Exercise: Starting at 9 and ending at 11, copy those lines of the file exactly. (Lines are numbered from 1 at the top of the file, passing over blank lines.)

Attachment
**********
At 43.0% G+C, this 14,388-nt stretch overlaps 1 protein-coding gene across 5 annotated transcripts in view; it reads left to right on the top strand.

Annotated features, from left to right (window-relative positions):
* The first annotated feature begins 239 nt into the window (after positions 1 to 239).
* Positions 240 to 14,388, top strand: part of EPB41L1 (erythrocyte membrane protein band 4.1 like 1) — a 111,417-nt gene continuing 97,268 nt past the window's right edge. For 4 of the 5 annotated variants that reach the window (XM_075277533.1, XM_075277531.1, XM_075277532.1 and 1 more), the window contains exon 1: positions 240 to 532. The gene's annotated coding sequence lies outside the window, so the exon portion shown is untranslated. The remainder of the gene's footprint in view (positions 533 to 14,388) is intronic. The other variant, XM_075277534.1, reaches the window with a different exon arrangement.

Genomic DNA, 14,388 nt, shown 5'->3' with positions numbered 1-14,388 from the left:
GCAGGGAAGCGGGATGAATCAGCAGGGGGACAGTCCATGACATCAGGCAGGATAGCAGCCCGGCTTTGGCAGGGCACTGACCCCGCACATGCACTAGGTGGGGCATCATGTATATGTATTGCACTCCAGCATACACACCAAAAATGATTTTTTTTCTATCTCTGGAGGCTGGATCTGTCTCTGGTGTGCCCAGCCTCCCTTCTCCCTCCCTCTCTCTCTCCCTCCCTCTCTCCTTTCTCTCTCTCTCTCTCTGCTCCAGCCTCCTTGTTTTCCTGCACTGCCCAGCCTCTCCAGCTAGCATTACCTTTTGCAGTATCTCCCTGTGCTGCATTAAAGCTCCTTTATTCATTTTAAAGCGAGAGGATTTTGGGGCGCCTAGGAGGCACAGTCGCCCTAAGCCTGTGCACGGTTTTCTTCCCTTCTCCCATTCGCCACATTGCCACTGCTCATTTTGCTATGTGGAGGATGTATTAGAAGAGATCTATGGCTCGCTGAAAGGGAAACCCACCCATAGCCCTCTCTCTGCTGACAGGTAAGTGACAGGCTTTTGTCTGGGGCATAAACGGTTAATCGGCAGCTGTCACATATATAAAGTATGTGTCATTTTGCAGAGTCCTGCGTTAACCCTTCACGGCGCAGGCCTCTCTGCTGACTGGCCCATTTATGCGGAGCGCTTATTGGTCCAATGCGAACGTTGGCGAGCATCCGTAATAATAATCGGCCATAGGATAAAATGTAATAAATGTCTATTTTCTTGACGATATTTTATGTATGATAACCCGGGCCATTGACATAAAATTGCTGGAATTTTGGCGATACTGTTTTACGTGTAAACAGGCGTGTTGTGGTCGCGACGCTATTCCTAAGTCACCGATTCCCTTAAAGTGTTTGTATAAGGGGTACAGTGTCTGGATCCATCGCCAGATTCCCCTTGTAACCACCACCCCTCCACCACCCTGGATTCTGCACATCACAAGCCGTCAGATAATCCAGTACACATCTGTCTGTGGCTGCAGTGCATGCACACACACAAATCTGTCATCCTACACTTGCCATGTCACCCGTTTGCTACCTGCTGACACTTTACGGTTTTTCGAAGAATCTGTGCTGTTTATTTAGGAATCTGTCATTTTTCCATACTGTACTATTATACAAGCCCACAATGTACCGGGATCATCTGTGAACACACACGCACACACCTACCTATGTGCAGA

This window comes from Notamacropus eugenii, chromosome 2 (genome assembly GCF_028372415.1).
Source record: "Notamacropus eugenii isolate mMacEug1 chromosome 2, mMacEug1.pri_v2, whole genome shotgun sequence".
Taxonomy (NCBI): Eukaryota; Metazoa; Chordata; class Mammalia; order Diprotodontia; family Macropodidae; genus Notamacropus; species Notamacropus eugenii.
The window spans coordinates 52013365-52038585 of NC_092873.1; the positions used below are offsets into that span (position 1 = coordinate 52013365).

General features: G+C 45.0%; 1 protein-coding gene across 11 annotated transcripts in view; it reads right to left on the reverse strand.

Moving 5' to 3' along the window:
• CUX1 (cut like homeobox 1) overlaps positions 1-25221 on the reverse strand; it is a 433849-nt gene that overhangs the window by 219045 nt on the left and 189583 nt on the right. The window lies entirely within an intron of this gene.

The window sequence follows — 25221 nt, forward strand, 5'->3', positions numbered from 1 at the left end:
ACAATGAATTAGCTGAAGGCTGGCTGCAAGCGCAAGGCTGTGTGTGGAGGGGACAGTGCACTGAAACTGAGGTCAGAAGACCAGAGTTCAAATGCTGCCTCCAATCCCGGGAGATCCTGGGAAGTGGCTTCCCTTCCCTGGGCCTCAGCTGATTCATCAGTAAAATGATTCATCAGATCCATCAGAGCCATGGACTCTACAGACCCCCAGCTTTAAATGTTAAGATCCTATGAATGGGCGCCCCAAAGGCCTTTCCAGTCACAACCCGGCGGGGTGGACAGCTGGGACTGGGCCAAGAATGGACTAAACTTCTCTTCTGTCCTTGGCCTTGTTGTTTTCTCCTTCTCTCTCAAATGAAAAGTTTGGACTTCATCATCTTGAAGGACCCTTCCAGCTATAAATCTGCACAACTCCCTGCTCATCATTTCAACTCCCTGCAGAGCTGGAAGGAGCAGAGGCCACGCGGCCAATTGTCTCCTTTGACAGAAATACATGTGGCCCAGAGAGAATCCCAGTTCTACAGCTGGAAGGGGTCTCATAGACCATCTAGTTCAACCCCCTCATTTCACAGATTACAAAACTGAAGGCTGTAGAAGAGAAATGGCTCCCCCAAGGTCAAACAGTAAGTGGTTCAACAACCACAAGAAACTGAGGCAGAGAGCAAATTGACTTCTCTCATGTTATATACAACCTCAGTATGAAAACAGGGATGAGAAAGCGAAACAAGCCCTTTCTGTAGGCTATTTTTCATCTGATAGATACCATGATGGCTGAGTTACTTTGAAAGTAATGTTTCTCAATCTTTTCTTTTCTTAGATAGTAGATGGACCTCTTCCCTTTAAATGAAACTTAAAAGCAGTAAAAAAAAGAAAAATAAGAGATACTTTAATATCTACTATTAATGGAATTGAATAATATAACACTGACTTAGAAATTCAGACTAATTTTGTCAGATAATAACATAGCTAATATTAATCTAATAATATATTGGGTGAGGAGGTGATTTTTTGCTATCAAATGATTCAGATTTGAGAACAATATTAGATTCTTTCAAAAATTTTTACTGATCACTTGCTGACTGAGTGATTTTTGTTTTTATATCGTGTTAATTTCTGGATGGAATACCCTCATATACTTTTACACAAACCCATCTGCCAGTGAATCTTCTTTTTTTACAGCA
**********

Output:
Taxonomy (NCBI): Eukaryota; Metazoa; Chordata; class Mammalia; order Diprotodontia; family Macropodidae; genus Notamacropus; species Notamacropus eugenii.
The window spans coordinates 52013365-52038585 of NC_092873.1; the positions used below are offsets into that span (position 1 = coordinate 52013365).

General features: G+C 45.0%; 1 protein-coding gene across 11 annotated transcripts in view; it reads right to left on the reverse strand.